Lecture 2a Introduction to Probability

Lecture 2a Introduction to Probability - Lecture 2...

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Lecture 2 Introduction to Probability Source: /1 / D.R.Anderson, D.J.Sweeney, T.A.Williams. Quantitative Methods for Business, South-Western College Publishing, 11-th edition. Chapter 2. Contents: 2.1 Experiments and the sample space 2.2 Assigning probabilities to experimental outcomes 2.3 Events and their probabilities 2.4 Some basic relationships of probability Business decisions are often based on an analysis of uncertainties such as the following: 1. What are the "chances" that sales will decrease if we increase prices? 2. What is the "likelihood" that а new assembly method will increase productivity? 3. How “likely’’ is it that the project will be completed on time? 4. What are the "odds" in favor of а new investment being profitable? Probability is а numerical measure of the likelihood that an event will occur. Thus, probabilities could be used as measures of the degree of uncertainty associated with the four events previously listed. If probabi1ities were available, we could determine the likelihood of each event occurring. Probability values are always assigned on а scale from 0 to 1. А probability near 0 indicates that an event is unlikely to occur; а probability near 1 indicates that an event is almost certain to occur. Other probabilities between 0 and 1 represent varying degrees of likelihood that an event will occur. Probability is important in decision making because it provides а way to measure, express, and ana1yze the uncertainties associated with future events. 2.1 Experiments and the Sample space Experiment is a process that generates well-defined outcomes . (On any single repetition of an experiment one and only one of possible experimental outcomes will occur) The set of all possible experimental outcomes is called the Sample Space . Particular experimental outcome is called the Sample Point ( or Simple Event) Sample Point ( or Simple Event) can not be decomposed into a simpler outcome. Examples 2.1 : Experiment Sample space i E are experimental outcomes(sample points) 1. Tossing 1 coin { } 2 1 , E E where 1 E Head (H), 2 E Tail (T) 1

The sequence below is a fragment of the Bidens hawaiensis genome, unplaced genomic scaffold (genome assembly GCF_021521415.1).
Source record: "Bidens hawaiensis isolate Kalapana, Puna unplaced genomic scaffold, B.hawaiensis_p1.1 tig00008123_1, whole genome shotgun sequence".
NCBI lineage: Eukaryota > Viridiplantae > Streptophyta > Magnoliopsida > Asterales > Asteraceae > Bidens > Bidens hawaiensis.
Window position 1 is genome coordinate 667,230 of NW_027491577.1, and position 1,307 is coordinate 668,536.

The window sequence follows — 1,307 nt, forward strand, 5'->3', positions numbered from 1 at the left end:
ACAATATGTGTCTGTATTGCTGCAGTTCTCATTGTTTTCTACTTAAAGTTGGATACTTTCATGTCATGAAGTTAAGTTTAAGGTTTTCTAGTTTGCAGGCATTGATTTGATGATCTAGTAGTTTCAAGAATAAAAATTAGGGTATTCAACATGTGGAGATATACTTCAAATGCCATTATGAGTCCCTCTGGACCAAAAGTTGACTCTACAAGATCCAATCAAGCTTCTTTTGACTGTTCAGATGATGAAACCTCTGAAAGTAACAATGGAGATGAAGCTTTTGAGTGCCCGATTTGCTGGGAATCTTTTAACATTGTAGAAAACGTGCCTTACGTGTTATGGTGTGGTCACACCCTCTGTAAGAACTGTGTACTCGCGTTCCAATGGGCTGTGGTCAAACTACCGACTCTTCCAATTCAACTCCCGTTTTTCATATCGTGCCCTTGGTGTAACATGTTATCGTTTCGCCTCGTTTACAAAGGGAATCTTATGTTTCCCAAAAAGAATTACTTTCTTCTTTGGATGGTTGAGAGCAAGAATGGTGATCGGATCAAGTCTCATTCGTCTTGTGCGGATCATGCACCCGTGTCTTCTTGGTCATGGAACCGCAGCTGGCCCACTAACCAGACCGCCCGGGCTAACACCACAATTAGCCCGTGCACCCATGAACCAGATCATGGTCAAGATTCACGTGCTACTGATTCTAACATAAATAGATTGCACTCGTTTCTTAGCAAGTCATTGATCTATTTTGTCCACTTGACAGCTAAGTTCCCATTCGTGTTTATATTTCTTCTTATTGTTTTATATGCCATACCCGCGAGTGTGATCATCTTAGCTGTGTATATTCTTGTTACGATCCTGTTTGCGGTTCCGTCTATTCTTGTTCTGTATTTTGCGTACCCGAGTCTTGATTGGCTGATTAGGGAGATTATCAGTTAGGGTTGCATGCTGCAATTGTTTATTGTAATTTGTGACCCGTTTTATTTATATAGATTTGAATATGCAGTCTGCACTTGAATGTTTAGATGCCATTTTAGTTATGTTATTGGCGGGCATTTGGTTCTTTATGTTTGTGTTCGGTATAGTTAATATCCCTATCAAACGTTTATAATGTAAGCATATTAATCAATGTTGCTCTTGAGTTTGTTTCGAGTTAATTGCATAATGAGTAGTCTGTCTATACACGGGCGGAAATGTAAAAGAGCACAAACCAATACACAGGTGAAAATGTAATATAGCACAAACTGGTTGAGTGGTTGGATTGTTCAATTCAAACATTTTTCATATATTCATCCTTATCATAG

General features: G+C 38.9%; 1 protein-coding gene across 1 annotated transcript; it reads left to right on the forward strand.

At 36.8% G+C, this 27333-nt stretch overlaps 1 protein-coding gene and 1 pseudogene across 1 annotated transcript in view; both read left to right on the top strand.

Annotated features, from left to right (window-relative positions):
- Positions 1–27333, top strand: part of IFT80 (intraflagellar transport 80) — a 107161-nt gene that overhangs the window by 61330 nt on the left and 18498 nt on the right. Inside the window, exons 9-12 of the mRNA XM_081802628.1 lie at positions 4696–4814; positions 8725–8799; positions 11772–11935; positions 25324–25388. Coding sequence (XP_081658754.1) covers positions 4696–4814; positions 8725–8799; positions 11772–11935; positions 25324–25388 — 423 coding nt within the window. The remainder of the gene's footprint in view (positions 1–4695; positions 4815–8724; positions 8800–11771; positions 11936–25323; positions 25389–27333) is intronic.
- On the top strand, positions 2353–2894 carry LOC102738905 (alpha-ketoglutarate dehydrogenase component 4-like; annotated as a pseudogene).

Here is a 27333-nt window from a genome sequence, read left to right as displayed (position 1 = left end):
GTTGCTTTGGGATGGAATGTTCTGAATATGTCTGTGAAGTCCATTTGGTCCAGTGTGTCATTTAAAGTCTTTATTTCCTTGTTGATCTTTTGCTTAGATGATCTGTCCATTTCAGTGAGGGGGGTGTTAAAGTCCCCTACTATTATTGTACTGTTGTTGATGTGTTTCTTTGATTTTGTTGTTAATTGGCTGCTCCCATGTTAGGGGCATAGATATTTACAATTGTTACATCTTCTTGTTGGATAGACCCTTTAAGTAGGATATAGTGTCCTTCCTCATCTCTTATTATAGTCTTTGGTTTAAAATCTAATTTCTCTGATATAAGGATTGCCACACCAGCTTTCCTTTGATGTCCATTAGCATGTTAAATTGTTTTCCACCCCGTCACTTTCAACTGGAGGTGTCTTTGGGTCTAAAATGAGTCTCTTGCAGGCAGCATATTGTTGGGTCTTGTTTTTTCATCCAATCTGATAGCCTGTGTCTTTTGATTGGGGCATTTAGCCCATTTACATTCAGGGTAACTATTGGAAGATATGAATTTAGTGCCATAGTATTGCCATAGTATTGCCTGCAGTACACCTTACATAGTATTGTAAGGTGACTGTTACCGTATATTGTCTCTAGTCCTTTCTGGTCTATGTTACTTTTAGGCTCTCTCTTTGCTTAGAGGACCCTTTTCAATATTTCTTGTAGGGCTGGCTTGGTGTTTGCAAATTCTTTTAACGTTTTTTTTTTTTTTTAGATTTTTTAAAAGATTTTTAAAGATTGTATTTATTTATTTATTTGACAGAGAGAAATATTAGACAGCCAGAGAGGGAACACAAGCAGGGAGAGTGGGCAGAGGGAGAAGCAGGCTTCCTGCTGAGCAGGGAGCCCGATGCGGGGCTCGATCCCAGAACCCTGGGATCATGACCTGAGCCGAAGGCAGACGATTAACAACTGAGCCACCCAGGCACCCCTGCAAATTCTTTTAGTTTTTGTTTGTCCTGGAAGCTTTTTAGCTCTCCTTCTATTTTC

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2. Tossing 3 coins at once where { } THH HTT HTH THT HHT TTH TTT HHH , , , , , , , 8 4 7 3 6 2 5 1 8 7 6 5 4 3 2 1 E E E E E E E E E E E E E E E E 3. Rolling a fair die where { } 6 3 5 2 4 1 , , , , , 6 3 5 2 4 1 6 5 4 3 2 1 E E E E E E E E E E E E 4. Conducting a sales call { } 2 1 , E E where 1 E - the customer purchases the product, 2 E - the customer does not purchase the product. 2.2 Assigning probabilities to experimental outcomes The probability of an experimental outcome is a numerical measure of the likelihood that the experimental outcome will occur. How probabilities for the experimental outcomes can be determined?
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Lecture 2a Introduction to Probability - Lecture 2...

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